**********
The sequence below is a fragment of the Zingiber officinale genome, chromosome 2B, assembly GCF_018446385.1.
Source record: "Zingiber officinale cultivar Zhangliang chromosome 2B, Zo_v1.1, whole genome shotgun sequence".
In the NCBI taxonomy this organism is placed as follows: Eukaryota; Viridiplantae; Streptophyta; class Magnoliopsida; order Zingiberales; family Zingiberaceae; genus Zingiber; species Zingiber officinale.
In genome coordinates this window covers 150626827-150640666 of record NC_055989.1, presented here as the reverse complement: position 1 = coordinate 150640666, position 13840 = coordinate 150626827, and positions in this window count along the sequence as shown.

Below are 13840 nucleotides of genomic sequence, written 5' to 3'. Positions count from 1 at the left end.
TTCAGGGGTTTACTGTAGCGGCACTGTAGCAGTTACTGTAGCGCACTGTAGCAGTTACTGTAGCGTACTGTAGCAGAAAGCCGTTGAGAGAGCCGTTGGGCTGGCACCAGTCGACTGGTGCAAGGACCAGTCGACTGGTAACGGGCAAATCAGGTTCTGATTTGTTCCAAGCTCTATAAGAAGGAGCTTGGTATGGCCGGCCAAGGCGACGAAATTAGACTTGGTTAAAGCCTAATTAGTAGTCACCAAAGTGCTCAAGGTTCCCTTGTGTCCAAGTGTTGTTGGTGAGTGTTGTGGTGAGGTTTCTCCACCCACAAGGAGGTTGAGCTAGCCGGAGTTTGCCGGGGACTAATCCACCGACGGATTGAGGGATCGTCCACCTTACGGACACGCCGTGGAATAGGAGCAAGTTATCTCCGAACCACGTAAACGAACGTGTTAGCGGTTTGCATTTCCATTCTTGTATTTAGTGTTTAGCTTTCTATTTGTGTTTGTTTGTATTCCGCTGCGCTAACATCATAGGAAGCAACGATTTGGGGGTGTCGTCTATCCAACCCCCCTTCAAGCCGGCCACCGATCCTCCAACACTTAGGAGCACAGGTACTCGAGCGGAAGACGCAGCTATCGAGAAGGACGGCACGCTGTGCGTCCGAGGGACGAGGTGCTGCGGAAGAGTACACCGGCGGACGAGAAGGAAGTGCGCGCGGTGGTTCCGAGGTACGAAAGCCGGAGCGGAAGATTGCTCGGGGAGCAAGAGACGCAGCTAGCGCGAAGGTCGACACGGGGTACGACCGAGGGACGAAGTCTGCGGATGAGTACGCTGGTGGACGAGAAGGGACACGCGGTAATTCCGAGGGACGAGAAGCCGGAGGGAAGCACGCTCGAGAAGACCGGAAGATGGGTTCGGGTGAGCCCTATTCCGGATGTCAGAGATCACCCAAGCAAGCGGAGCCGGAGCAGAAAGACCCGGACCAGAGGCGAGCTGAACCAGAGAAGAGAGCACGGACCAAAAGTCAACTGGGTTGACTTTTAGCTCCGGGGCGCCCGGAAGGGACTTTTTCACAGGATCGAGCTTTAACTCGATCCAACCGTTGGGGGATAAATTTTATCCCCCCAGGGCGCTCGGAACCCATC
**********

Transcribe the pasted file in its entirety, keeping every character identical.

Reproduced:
The sequence below is a fragment of the Zingiber officinale genome, chromosome 2B, assembly GCF_018446385.1.
Source record: "Zingiber officinale cultivar Zhangliang chromosome 2B, Zo_v1.1, whole genome shotgun sequence".
In the NCBI taxonomy this organism is placed as follows: Eukaryota; Viridiplantae; Streptophyta; class Magnoliopsida; order Zingiberales; family Zingiberaceae; genus Zingiber; species Zingiber officinale.
In genome coordinates this window covers 150626827-150640666 of record NC_055989.1, presented here as the reverse complement: position 1 = coordinate 150640666, position 13840 = coordinate 150626827, and positions in this window count along the sequence as shown.

Below are 13840 nucleotides of genomic sequence, written 5' to 3'. Positions count from 1 at the left end.
TTCAGGGGTTTACTGTAGCGGCACTGTAGCAGTTACTGTAGCGCACTGTAGCAGTTACTGTAGCGTACTGTAGCAGAAAGCCGTTGAGAGAGCCGTTGGGCTGGCACCAGTCGACTGGTGCAAGGACCAGTCGACTGGTAACGGGCAAATCAGGTTCTGATTTGTTCCAAGCTCTATAAGAAGGAGCTTGGTATGGCCGGCCAAGGCGACGAAATTAGACTTGGTTAAAGCCTAATTAGTAGTCACCAAAGTGCTCAAGGTTCCCTTGTGTCCAAGTGTTGTTGGTGAGTGTTGTGGTGAGGTTTCTCCACCCACAAGGAGGTTGAGCTAGCCGGAGTTTGCCGGGGACTAATCCACCGACGGATTGAGGGATCGTCCACCTTACGGACACGCCGTGGAATAGGAGCAAGTTATCTCCGAACCACGTAAACGAACGTGTTAGCGGTTTGCATTTCCATTCTTGTATTTAGTGTTTAGCTTTCTATTTGTGTTTGTTTGTATTCCGCTGCGCTAACATCATAGGAAGCAACGATTTGGGGGTGTCGTCTATCCAACCCCCCTTCAAGCCGGCCACCGATCCTCCAACACTTAGGAGCACAGGTACTCGAGCGGAAGACGCAGCTATCGAGAAGGACGGCACGCTGTGCGTCCGAGGGACGAGGTGCTGCGGAAGAGTACACCGGCGGACGAGAAGGAAGTGCGCGCGGTGGTTCCGAGGTACGAAAGCCGGAGCGGAAGATTGCTCGGGGAGCAAGAGACGCAGCTAGCGCGAAGGTCGACACGGGGTACGACCGAGGGACGAAGTCTGCGGATGAGTACGCTGGTGGACGAGAAGGGACACGCGGTAATTCCGAGGGACGAGAAGCCGGAGGGAAGCACGCTCGAGAAGACCGGAAGATGGGTTCGGGTGAGCCCTATTCCGGATGTCAGAGATCACCCAAGCAAGCGGAGCCGGAGCAGAAAGACCCGGACCAGAGGCGAGCTGAACCAGAGAAGAGAGCACGGACCAAAAGTCAACTGGGTTGACTTTTAGCTCCGGGGCGCCCGGAAGGGACTTTTTCACAGGATCGAGCTTTAACTCGATCCAACCGTTGGGGGATAAATTTTATCCCCCCAGGGCGCTCGGAACCCATC